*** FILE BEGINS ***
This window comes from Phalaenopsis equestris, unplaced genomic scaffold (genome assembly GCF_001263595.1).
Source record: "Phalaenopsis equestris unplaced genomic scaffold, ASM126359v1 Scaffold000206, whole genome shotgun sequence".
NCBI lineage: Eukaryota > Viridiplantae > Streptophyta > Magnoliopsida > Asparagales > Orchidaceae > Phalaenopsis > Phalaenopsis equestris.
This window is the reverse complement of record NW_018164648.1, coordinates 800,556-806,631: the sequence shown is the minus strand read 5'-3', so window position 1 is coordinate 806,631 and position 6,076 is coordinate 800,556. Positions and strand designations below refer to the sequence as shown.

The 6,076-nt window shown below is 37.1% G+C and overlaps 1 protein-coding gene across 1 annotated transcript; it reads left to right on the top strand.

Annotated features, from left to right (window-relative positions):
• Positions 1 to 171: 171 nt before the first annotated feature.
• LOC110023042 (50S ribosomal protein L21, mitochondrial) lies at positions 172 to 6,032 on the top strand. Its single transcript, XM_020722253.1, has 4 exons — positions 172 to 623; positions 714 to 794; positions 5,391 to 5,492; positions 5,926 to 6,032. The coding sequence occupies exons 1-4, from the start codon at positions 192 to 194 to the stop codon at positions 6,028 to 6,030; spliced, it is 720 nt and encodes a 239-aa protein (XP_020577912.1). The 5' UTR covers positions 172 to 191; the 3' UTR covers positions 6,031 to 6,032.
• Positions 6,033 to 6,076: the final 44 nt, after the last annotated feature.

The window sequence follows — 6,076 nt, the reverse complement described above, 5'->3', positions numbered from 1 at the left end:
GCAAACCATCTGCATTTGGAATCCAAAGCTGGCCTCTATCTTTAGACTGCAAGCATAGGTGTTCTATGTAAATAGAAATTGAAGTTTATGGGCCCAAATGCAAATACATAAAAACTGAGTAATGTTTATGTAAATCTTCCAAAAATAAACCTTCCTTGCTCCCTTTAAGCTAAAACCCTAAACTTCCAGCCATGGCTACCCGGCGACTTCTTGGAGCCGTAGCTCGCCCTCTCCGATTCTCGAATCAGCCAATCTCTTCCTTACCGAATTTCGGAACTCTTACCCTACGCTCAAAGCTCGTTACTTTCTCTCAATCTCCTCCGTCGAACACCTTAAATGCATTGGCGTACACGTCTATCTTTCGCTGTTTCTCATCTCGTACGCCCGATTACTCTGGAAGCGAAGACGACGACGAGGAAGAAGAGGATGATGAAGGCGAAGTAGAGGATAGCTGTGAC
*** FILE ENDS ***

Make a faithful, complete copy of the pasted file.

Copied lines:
This window comes from Phalaenopsis equestris, unplaced genomic scaffold (genome assembly GCF_001263595.1).
Source record: "Phalaenopsis equestris unplaced genomic scaffold, ASM126359v1 Scaffold000206, whole genome shotgun sequence".
NCBI lineage: Eukaryota > Viridiplantae > Streptophyta > Magnoliopsida > Asparagales > Orchidaceae > Phalaenopsis > Phalaenopsis equestris.
This window is the reverse complement of record NW_018164648.1, coordinates 800,556-806,631: the sequence shown is the minus strand read 5'-3', so window position 1 is coordinate 806,631 and position 6,076 is coordinate 800,556. Positions and strand designations below refer to the sequence as shown.

The 6,076-nt window shown below is 37.1% G+C and overlaps 1 protein-coding gene across 1 annotated transcript; it reads left to right on the top strand.

Annotated features, from left to right (window-relative positions):
• Positions 1 to 171: 171 nt before the first annotated feature.
• LOC110023042 (50S ribosomal protein L21, mitochondrial) lies at positions 172 to 6,032 on the top strand. Its single transcript, XM_020722253.1, has 4 exons — positions 172 to 623; positions 714 to 794; positions 5,391 to 5,492; positions 5,926 to 6,032. The coding sequence occupies exons 1-4, from the start codon at positions 192 to 194 to the stop codon at positions 6,028 to 6,030; spliced, it is 720 nt and encodes a 239-aa protein (XP_020577912.1). The 5' UTR covers positions 172 to 191; the 3' UTR covers positions 6,031 to 6,032.
• Positions 6,033 to 6,076: the final 44 nt, after the last annotated feature.

The window sequence follows — 6,076 nt, the reverse complement described above, 5'->3', positions numbered from 1 at the left end:
GCAAACCATCTGCATTTGGAATCCAAAGCTGGCCTCTATCTTTAGACTGCAAGCATAGGTGTTCTATGTAAATAGAAATTGAAGTTTATGGGCCCAAATGCAAATACATAAAAACTGAGTAATGTTTATGTAAATCTTCCAAAAATAAACCTTCCTTGCTCCCTTTAAGCTAAAACCCTAAACTTCCAGCCATGGCTACCCGGCGACTTCTTGGAGCCGTAGCTCGCCCTCTCCGATTCTCGAATCAGCCAATCTCTTCCTTACCGAATTTCGGAACTCTTACCCTACGCTCAAAGCTCGTTACTTTCTCTCAATCTCCTCCGTCGAACACCTTAAATGCATTGGCGTACACGTCTATCTTTCGCTGTTTCTCATCTCGTACGCCCGATTACTCTGGAAGCGAAGACGACGACGAGGAAGAAGAGGATGATGAAGGCGAAGTAGAGGATAGCTGTGAC